3 Transportation Resources You Didn’t Know Existed
Most people have similar goals in life as they age. One of the most common of these goals is to maintain independence for as long as possible. What gives you a feeling of independence better than being able to get where you want to go, when you want to go there? As we age, the task of driving often becomes more difficult for any number of reasons. If you find that you are no longer able to drive yourself, what transportation options do you have to get to the doctor or run errands besides asking your family or friends for a ride?
Some people may feel like they are placing a burden on their loved ones by asking for transportation–even if their loved ones offer and are willing to assist. They may also feel like they are giving up by acknowledging that they need more help. Are there any other alternatives other than an expensive taxi or rideshare like Uber or Lyft? There are actually more options for transportation than you might think. In this blog, we will discuss three transportation resources that you probably didn’t know existed.
Volunteers from Religious Organizations
Some religious organizations in your area may be available to drive seniors to appointments, take them shopping or transport them to various events. Organizations like Jewish Family Services, Catholic Charities or Lutheran Social Services are among a few that offer various transportation resources to seniors. Some individual congregations have vans to bring members who don’t drive to worship services from their homes or even from certain nursing homes. Contact your local churches, synagogues and organizations to find out what services they offer.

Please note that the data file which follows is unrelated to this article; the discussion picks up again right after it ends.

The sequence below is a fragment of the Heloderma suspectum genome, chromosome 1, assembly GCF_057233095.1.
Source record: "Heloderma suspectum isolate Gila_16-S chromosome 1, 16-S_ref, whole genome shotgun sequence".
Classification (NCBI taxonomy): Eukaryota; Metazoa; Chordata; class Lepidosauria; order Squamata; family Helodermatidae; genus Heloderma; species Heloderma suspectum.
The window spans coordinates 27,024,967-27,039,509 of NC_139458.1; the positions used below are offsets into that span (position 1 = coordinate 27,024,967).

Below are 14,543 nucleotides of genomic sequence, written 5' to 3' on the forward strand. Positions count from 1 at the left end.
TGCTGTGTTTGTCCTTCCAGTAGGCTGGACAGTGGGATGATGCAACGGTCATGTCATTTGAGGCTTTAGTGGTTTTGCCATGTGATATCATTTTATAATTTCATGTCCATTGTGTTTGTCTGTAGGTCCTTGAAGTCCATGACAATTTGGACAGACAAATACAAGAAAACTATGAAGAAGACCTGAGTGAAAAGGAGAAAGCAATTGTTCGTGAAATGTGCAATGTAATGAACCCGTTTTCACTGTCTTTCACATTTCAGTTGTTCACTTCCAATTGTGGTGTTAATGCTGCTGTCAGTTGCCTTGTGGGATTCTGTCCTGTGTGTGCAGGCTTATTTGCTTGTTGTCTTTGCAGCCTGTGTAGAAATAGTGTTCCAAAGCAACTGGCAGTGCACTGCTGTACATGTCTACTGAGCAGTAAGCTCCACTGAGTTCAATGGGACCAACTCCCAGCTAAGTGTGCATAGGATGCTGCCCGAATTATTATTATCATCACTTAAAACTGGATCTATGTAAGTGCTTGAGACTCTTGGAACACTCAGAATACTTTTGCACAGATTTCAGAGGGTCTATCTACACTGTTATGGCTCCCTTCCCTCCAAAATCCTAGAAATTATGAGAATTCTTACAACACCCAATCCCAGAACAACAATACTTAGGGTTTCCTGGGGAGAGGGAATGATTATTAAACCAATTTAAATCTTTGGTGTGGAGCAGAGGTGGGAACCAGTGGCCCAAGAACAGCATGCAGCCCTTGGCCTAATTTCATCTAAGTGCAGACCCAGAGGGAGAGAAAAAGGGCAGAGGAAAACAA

Public Transit – Paratransit Services
Most cities have their own public transit, which typically includes bus routes and rail systems. Although the buses and trains may work well for some, it is not always easy to use these systems for the elderly or disabled. What you may not know is that the Americans with Disabilities Act (ADA) requires public transit authorities who operate fixed route bus systems to provide comparable paratransit service to individuals with disabilities who are unable to use fixed route service. Paratransit services provide door-to-door service for people who call to reserve a ride and usually are wheelchair accessible vans. Check with your local public transit authority to find out eligibility requirements and application process.
Caregiver companies, or in-home care companies, typically provide non-medical in-home care for seniors. Their services often include light housekeeping, medication reminders, help with getting the client bathed, dressed, etc. One of the other services you may not know that they provide is transportation. Most of these companies can have a caregiver accompany you or they can drive you where you would like to go. They can take you grocery shopping, pick up prescriptions, take you to the doctor, beauty salon, barber shop, religious services, or anything else that you may need or want to do. These companies are usually paid for privately on an hourly basis.
To explore more transportation options specifically in your area contact your local Area Agency on Aging or call 2-1- 1.
By Chrissy Schuster, LMSW, CCM